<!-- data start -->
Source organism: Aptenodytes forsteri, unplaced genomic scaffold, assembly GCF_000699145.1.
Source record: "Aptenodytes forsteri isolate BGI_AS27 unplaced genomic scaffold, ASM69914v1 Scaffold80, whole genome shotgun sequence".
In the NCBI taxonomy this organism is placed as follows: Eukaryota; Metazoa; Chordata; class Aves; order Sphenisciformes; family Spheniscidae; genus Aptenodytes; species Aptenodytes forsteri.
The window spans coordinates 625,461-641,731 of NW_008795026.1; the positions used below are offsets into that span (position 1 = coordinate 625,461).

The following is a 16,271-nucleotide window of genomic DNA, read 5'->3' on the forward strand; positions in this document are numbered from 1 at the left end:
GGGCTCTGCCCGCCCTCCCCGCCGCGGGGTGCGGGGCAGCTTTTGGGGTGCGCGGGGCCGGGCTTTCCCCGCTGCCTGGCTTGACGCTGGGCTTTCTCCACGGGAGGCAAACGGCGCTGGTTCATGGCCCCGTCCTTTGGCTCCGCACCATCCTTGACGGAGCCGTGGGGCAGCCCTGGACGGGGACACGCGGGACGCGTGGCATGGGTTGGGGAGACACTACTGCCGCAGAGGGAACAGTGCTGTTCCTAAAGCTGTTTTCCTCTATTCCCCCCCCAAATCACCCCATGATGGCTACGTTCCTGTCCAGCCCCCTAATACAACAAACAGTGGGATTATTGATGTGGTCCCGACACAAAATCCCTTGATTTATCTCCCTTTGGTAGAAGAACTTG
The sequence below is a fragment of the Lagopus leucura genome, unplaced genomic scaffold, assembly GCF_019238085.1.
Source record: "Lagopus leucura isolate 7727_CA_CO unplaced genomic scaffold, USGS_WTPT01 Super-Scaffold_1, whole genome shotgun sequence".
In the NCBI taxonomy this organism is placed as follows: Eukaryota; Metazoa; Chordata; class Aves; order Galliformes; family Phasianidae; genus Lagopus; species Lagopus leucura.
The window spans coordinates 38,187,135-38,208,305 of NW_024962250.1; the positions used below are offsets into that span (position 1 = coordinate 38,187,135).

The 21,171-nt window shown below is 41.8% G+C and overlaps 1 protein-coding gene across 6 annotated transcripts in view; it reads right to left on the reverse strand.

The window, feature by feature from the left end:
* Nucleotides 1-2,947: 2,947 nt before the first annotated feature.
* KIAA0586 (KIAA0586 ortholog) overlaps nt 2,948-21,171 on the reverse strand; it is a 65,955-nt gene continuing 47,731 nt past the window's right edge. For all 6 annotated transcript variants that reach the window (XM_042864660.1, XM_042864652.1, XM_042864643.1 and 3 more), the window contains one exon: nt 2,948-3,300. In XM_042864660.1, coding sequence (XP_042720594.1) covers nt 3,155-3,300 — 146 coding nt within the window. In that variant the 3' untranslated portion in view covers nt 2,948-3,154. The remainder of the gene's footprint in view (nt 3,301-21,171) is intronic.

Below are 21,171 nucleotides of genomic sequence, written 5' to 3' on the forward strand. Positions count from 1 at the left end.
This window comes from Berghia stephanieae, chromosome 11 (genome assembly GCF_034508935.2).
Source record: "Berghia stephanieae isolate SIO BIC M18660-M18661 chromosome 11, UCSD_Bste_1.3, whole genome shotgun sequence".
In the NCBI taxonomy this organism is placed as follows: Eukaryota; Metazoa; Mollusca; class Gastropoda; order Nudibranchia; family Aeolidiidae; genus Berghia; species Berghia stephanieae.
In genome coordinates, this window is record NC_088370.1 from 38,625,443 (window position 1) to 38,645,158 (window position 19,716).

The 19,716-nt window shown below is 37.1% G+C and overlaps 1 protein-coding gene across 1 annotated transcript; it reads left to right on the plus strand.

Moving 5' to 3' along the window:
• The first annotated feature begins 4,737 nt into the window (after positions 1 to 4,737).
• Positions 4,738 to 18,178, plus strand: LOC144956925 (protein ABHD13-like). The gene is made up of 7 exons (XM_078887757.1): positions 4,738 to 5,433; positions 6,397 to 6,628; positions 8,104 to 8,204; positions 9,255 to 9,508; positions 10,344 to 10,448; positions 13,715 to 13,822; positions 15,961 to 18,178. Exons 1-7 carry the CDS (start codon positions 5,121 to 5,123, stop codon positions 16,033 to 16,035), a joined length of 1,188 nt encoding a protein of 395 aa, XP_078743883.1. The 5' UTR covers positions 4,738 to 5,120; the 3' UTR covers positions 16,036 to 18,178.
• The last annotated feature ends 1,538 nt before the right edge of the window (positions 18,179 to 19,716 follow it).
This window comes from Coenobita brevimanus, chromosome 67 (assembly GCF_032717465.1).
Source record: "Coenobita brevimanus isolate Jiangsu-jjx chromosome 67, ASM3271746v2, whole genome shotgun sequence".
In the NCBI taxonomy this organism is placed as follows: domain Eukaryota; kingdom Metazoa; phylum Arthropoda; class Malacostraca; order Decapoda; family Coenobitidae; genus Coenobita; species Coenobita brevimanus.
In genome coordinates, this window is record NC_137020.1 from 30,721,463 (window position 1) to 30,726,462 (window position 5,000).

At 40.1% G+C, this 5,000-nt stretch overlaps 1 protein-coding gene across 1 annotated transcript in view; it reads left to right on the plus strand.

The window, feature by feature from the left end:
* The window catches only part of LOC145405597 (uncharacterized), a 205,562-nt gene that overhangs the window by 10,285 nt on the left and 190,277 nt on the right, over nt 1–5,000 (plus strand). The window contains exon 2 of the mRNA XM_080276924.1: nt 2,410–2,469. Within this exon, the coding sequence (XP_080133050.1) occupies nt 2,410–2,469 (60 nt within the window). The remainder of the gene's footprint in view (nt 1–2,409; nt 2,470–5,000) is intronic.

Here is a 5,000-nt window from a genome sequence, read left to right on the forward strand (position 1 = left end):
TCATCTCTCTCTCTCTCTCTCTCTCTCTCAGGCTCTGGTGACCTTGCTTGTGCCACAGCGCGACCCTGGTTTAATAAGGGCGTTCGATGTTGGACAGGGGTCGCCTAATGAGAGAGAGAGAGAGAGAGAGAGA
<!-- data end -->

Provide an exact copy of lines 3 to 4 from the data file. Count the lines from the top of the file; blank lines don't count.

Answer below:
In the NCBI taxonomy this organism is placed as follows: Eukaryota; Metazoa; Chordata; class Aves; order Sphenisciformes; family Spheniscidae; genus Aptenodytes; species Aptenodytes forsteri.
The window spans coordinates 625,461-641,731 of NW_008795026.1; the positions used below are offsets into that span (position 1 = coordinate 625,461).